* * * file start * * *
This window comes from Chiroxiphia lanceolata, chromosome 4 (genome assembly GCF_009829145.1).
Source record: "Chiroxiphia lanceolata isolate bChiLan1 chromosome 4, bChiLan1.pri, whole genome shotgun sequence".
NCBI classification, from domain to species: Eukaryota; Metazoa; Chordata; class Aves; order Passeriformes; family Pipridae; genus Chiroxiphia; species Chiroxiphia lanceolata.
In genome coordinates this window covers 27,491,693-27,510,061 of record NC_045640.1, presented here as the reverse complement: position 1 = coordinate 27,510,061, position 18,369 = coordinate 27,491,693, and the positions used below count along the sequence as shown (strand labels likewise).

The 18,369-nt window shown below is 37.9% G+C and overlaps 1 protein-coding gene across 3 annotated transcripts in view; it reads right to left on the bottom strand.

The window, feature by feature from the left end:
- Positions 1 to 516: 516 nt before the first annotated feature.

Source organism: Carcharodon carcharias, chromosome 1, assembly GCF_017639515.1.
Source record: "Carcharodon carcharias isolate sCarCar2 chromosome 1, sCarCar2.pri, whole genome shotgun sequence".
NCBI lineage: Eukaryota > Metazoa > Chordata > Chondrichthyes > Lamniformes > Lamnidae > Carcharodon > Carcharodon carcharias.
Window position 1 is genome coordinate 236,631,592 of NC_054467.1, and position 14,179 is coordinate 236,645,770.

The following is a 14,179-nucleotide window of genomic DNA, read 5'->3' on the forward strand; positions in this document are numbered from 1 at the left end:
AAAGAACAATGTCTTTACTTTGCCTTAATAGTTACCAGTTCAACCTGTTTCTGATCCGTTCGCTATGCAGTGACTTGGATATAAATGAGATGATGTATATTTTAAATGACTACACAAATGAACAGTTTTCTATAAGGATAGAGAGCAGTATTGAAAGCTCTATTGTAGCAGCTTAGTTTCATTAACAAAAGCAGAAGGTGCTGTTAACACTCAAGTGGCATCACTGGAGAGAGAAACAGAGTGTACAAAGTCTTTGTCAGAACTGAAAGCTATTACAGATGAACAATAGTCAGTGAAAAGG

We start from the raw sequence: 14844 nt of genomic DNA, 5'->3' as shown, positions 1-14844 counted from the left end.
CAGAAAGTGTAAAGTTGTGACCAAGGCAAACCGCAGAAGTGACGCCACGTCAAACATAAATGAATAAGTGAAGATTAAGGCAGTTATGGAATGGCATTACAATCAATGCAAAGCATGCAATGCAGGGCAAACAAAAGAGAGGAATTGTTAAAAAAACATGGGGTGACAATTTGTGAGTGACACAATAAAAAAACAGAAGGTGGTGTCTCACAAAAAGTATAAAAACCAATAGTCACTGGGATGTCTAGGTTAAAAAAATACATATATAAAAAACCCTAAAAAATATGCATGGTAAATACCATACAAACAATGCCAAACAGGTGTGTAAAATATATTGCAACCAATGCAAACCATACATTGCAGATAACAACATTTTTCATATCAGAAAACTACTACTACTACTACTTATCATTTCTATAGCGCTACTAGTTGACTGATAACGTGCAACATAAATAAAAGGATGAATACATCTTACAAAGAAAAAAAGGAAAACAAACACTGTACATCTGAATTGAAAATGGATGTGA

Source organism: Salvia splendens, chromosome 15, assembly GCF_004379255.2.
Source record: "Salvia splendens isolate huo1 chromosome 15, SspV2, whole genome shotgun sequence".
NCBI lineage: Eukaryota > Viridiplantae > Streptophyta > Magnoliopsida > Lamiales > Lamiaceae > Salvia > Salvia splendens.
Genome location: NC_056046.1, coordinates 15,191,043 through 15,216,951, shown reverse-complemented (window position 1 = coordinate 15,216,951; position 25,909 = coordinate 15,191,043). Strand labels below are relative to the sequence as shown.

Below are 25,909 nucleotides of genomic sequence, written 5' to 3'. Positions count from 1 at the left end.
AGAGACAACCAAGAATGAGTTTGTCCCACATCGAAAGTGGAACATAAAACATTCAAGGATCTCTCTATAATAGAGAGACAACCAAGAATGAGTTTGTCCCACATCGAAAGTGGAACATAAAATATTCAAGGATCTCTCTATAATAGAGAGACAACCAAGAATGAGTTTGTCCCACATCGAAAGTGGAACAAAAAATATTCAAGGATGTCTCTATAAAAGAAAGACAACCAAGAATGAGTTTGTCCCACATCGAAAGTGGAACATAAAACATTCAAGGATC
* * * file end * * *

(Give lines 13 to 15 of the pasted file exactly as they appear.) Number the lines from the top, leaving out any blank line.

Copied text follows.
AAAGAACAATGTCTTTACTTTGCCTTAATAGTTACCAGTTCAACCTGTTTCTGATCCGTTCGCTATGCAGTGACTTGGATATAAATGAGATGATGTATATTTTAAATGACTACACAAATGAACAGTTTTCTATAAGGATAGAGAGCAGTATTGAAAGCTCTATTGTAGCAGCTTAGTTTCATTAACAAAAGCAGAAGGTGCTGTTAACACTCAAGTGGCATCACTGGAGAGAGAAACAGAGTGTACAAAGTCTTTGTCAGAACTGAAAGCTATTACAGATGAACAATAGTCAGTGAAAAGG

We start from the raw sequence: 14844 nt of genomic DNA, 5'->3' as shown, positions 1-14844 counted from the left end.
CAGAAAGTGTAAAGTTGTGACCAAGGCAAACCGCAGAAGTGACGCCACGTCAAACATAAATGAATAAGTGAAGATTAAGGCAGTTATGGAATGGCATTACAATCAATGCAAAGCATGCAATGCAGGGCAAACAAAAGAGAGGAATTGTTAAAAAAACATGGGGTGACAATTTGTGAGTGACACAATAAAAAAACAGAAGGTGGTGTCTCACAAAAAGTATAAAAACCAATAGTCACTGGGATGTCTAGGTTAAAAAAATACATATATAAAAAACCCTAAAAAATATGCATGGTAAATACCATACAAACAATGCCAAACAGGTGTGTAAAATATATTGCAACCAATGCAAACCATACATTGCAGATAACAACATTTTTCATATCAGAAAACTACTACTACTACTACTTATCATTTCTATAGCGCTACTAGTTGACTGATAACGTGCAACATAAATAAAAGGATGAATACATCTTACAAAGAAAAAAAGGAAAACAAACACTGTACATCTGAATTGAAAATGGATGTGA